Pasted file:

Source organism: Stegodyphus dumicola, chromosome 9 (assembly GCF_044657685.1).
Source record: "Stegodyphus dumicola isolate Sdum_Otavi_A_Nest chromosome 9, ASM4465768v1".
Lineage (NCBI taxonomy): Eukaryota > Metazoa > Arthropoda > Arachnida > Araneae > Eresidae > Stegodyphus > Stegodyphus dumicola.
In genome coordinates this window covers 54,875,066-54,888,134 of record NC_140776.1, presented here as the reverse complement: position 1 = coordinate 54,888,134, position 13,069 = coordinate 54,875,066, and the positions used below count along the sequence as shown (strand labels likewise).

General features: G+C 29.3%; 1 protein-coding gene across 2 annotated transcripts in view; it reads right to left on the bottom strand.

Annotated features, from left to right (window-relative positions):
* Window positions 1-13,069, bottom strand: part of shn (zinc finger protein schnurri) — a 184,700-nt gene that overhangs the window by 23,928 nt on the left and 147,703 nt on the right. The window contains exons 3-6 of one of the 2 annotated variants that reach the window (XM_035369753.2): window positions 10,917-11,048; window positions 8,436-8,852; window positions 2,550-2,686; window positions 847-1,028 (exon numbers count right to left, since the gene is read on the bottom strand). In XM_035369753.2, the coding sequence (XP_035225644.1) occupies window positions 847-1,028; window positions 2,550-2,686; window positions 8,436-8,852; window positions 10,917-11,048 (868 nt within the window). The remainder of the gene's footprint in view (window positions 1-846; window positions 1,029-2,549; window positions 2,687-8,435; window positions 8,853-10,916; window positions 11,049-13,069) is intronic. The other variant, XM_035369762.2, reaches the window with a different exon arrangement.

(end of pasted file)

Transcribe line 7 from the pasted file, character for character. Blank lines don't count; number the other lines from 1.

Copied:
* Window positions 1-13,069, bottom strand: part of shn (zinc finger protein schnurri) — a 184,700-nt gene that overhangs the window by 23,928 nt on the left and 147,703 nt on the right. The window contains exons 3-6 of one of the 2 annotated variants that reach the window (XM_035369753.2): window positions 10,917-11,048; window positions 8,436-8,852; window positions 2,550-2,686; window positions 847-1,028 (exon numbers count right to left, since the gene is read on the bottom strand). In XM_035369753.2, the coding sequence (XP_035225644.1) occupies window positions 847-1,028; window positions 2,550-2,686; window positions 8,436-8,852; window positions 10,917-11,048 (868 nt within the window). The remainder of the gene's footprint in view (window positions 1-846; window positions 1,029-2,549; window positions 2,687-8,435; window positions 8,853-10,916; window positions 11,049-13,069) is intronic. The other variant, XM_035369762.2, reaches the window with a different exon arrangement.